One of the ramifications of the recent high profile WannaCry and Petya ransomware attacks has been to encourage more users to migrate to Windows 10.
With the attacks being widely seen as having spread so far thanks to exploiting old Windows operating system weaknesses it has put some extra incentives for those users being encouraged by users to get off Windows XP.
According to the latest numbers from Spiceworks XP is still running on 11% of desktops and laptops but the penetration rate has dropped fairly quickly in just the last quarter.
Two years after Windows 10 was launched the analysis of what is being used out in the market indicates that 60% of global orgainisations have adopted Microsoft's latest offering.
The SME community has been the most supportive with 67% of those firms with 100 to 500 staff moving to the OS.
Some of that shift has been planned for a while but the recent ransomware attacks have done their bit to make remaining XP users nervous and finally get round to migrating.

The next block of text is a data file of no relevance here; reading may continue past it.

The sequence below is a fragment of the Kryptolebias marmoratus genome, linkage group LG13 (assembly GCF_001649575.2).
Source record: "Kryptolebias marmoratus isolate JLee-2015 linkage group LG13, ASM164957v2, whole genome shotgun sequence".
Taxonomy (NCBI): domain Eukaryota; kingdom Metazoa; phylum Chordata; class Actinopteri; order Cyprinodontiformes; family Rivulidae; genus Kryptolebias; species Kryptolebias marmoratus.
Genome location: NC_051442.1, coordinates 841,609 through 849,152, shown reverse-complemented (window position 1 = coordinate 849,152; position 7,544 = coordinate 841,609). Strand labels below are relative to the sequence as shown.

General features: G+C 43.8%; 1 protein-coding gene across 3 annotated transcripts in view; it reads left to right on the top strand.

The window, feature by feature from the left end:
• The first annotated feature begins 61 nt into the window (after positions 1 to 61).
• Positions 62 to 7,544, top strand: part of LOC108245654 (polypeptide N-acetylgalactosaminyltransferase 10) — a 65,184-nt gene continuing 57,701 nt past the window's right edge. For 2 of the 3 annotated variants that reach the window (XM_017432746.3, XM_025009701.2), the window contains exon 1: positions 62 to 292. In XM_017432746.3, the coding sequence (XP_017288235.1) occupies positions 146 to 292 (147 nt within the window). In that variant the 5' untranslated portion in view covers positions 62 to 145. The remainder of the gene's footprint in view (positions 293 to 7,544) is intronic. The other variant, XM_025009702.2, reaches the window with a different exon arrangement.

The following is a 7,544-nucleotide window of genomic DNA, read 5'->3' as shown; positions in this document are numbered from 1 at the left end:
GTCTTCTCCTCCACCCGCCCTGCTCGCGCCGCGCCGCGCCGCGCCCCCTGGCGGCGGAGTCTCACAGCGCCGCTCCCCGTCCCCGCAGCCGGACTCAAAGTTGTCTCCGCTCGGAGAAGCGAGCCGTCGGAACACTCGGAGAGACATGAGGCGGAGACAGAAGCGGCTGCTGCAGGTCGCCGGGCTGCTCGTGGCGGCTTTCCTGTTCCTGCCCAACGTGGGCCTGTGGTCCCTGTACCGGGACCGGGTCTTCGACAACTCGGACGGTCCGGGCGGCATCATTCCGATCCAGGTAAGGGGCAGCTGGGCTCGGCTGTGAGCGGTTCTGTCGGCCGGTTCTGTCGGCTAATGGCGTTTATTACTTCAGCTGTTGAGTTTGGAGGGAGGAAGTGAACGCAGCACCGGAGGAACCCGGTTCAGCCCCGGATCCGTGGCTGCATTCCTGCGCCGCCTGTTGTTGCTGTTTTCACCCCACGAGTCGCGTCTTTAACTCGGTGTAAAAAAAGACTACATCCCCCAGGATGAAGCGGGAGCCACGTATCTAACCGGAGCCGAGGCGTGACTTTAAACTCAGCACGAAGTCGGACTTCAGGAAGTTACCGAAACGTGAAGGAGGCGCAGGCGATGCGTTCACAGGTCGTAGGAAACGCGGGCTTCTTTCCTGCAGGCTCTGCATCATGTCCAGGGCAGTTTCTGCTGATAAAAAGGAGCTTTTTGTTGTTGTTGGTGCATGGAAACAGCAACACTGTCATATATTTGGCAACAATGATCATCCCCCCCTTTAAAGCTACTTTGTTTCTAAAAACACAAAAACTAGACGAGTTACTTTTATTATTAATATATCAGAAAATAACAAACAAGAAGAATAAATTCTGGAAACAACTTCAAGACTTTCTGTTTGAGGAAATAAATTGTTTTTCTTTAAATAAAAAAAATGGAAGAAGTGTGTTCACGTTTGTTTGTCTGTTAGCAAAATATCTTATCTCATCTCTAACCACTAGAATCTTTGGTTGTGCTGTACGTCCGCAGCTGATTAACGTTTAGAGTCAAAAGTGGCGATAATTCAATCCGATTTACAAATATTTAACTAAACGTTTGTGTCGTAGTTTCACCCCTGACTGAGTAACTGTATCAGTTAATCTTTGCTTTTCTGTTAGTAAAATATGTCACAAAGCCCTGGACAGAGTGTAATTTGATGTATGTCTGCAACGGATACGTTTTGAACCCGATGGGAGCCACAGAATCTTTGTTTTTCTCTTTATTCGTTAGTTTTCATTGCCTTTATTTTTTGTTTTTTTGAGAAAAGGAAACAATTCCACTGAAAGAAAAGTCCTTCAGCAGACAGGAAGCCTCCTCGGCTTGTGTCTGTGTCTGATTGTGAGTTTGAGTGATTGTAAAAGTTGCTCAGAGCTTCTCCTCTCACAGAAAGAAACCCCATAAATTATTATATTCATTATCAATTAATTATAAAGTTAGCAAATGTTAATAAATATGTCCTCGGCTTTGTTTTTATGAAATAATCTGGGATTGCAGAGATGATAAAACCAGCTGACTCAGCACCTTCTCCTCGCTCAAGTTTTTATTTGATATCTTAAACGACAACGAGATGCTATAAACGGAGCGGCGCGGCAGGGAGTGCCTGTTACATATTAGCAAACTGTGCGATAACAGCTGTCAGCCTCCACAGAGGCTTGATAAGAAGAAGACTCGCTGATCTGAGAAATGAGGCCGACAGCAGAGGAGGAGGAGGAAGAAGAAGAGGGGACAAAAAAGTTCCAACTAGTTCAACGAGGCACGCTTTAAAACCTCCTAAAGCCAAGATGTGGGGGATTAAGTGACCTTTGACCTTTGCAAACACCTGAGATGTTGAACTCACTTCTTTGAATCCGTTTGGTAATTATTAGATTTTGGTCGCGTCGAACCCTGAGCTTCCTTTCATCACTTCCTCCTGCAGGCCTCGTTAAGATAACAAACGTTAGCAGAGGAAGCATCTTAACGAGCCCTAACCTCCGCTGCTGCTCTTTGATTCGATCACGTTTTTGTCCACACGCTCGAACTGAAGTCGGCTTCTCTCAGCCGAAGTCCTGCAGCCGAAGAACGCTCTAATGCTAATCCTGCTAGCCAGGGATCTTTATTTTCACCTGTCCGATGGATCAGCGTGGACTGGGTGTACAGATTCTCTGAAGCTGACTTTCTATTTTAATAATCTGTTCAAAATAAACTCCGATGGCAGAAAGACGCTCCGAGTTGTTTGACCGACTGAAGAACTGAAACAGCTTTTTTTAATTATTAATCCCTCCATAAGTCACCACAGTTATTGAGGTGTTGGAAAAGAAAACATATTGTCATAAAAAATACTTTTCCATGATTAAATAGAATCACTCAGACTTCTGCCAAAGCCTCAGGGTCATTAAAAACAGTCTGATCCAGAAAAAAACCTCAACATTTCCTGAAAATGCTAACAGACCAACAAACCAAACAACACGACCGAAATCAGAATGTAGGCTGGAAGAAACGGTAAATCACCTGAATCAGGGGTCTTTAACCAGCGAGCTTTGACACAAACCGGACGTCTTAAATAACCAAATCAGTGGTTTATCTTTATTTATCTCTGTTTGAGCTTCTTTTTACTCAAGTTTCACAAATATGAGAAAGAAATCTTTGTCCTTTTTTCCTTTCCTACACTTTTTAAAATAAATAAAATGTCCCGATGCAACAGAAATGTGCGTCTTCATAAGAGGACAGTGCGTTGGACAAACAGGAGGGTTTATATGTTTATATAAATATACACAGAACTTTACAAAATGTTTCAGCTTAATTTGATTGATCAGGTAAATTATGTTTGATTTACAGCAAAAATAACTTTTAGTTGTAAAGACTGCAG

“In recent months, widespread ransomware attacks such as WannaCry and Petrwrap have put businesses under pressure to upgrade unsupported operating systems, such as Windows XP and Vista, and move to more secure systems like Windows 10,” said Peter Tsai, senior technology analyst at Spiceworks.
“And while Windows XP is still running in some businesses, it’s evident that more companies are beginning to recognise the security risks and prioritise upgrades in order to better secure their networks," he added.
Spiceworks found that in the last three months the penetration levels of Windows XP fell by 10%. Windows 7 remains the most popular OS but 10 continues to grow.
The WannaCry attacks hit the headlines last quarter, covered by these latest numbers, mainly as a result of the widespread disruption it caused to the NHS.